By the 1980s, conservatives moved from mere criticism to active participation with the aggressive creation of right-wing partisan media. The first key move came with AM talk radio. The elimination of the Fairness Doctrine (which required that a broadcaster provide two sides to controversial political issues) and the relaxation of ownership rules gave way to companies with established vast empires and opened the door to a tidal wave of hard-core right-wing talk-show hosts. By the early new millennium, and just in time for Bush-Cheney, the 257 talk stations owned by the five largest companies were airing over 2,500 hours of political talk weekly and well over 90 percent was decidedly right wing.
Now, of course, televised media has absorbed news divisions into the formerly separate entertainment divisions whose sole purpose is to sell ad time. With the passage of the disastrous Citizen’s United ruling by the right-wing majority at the Supreme Court, the floodgates have been flung open to corporate money and the corruption that it brings with the need for influence, subsidies and favorable laws that shield corporations from liability (i.e., the Monsanto Protection Act).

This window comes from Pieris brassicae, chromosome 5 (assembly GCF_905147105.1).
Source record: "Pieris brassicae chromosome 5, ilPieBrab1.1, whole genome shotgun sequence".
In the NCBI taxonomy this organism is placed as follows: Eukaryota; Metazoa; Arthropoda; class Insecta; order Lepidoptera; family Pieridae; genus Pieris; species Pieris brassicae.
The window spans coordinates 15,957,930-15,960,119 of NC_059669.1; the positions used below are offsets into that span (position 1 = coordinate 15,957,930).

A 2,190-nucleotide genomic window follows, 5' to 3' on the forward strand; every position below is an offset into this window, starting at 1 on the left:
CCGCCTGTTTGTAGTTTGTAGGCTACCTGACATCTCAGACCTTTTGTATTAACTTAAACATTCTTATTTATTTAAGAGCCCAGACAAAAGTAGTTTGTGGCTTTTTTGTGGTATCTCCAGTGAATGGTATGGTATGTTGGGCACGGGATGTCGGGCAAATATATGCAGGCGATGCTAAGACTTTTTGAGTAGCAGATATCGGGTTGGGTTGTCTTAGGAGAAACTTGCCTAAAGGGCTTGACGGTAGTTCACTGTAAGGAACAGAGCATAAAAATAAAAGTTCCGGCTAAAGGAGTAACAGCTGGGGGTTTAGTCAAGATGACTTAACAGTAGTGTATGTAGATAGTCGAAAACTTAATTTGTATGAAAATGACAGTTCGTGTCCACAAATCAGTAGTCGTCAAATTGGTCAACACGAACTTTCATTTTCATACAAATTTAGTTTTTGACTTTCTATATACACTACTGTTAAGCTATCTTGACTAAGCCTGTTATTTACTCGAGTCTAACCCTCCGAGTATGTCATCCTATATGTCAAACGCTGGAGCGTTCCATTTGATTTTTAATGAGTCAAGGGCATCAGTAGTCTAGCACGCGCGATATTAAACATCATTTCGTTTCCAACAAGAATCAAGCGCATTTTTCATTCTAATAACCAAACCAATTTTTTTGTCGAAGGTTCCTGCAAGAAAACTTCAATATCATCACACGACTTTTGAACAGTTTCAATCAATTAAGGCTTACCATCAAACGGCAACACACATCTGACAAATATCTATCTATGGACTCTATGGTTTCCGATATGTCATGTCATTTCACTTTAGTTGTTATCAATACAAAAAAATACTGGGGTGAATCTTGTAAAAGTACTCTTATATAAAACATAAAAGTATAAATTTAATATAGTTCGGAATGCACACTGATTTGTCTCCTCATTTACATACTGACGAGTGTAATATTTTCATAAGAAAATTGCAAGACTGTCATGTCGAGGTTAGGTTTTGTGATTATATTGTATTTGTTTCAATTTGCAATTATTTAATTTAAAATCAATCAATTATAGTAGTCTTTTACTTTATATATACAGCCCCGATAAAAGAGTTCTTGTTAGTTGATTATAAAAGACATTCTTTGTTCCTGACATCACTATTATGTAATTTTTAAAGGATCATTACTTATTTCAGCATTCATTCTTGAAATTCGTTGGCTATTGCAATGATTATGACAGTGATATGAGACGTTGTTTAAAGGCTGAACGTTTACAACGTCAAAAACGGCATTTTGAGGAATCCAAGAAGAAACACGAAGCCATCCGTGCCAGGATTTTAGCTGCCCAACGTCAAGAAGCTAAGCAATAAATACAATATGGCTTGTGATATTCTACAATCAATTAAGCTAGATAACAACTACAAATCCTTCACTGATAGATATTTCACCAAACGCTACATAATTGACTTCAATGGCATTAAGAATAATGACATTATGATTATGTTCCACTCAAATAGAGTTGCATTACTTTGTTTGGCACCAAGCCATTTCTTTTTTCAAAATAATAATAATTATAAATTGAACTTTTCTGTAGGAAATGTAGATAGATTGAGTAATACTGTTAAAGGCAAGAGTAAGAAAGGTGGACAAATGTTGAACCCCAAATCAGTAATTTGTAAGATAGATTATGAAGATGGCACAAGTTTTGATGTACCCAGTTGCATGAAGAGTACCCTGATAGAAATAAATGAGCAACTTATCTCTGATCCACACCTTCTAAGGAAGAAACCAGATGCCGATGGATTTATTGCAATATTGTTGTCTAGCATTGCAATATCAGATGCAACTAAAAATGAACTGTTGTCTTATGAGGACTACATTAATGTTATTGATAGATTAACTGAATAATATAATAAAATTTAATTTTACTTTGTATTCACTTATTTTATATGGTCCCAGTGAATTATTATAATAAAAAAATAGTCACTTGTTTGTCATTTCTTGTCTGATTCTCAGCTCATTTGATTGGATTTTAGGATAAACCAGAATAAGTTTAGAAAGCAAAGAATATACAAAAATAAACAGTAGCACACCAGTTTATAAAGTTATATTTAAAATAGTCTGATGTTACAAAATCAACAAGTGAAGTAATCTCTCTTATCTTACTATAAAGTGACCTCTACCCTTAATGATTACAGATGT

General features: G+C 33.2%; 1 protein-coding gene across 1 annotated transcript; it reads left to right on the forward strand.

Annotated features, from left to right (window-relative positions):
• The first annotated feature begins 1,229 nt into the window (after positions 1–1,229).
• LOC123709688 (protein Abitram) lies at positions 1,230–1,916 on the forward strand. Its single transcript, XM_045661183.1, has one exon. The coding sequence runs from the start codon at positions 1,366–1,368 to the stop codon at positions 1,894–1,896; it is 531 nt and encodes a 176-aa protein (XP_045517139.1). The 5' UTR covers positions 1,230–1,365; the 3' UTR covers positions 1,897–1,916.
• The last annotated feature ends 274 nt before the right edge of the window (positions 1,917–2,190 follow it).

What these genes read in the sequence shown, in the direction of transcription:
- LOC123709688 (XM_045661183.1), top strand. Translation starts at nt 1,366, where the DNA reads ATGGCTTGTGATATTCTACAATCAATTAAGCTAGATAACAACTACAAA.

Corporate influence from billionaires such as the Koch Brothers, Sheldon Adelson, may have been indirect at first, but has become the new normal. Of the major networks in the U.S., Disney owns ABC, Comcast owns NBC, Time-Warner owns CNN, and Rupert Mudoch/Roger Ailes are essentially the propaganda arm of the Republican Party.
Being a partisan player in the world of professional journalism has provided the right with considerable power to not only influence, but set the news agenda.
It’s no wonder—and no accident—that the lines between paranoia and patriotism are so blurry now that the media giants have a vested interest in ginning up the public for their own profit. But at least when McCarthy and Nixon were abusing their influence to create paranoia the news media was able to maintain a modicum of reasonableness by reporting both sides equally.
Now, like everything else, politics, paranoia and patriotism—as well as the reporting of political chicanery—has simply become a new revenue stream for the wealthy at the expense of the majority of Americans who simply want to survive the times.
Harvey A. Gold